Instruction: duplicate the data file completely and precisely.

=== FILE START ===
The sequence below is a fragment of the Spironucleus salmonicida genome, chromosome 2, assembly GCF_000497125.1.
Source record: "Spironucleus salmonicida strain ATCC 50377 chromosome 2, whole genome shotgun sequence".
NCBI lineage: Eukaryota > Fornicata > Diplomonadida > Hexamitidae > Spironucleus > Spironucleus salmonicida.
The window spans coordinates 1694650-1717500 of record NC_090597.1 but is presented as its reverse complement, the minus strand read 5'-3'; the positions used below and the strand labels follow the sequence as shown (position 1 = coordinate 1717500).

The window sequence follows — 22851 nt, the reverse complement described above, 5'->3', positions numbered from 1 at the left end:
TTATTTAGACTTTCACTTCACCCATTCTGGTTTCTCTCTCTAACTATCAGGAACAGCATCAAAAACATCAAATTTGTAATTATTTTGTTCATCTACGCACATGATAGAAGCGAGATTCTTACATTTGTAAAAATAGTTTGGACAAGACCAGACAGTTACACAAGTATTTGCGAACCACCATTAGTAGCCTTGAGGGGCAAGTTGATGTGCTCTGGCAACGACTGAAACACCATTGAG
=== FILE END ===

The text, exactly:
The sequence below is a fragment of the Spironucleus salmonicida genome, chromosome 2, assembly GCF_000497125.1.
Source record: "Spironucleus salmonicida strain ATCC 50377 chromosome 2, whole genome shotgun sequence".
NCBI lineage: Eukaryota > Fornicata > Diplomonadida > Hexamitidae > Spironucleus > Spironucleus salmonicida.
The window spans coordinates 1694650-1717500 of record NC_090597.1 but is presented as its reverse complement, the minus strand read 5'-3'; the positions used below and the strand labels follow the sequence as shown (position 1 = coordinate 1717500).

The window sequence follows — 22851 nt, the reverse complement described above, 5'->3', positions numbered from 1 at the left end:
TTATTTAGACTTTCACTTCACCCATTCTGGTTTCTCTCTCTAACTATCAGGAACAGCATCAAAAACATCAAATTTGTAATTATTTTGTTCATCTACGCACATGATAGAAGCGAGATTCTTACATTTGTAAAAATAGTTTGGACAAGACCAGACAGTTACACAAGTATTTGCGAACCACCATTAGTAGCCTTGAGGGGCAAGTTGATGTGCTCTGGCAACGACTGAAACACCATTGAG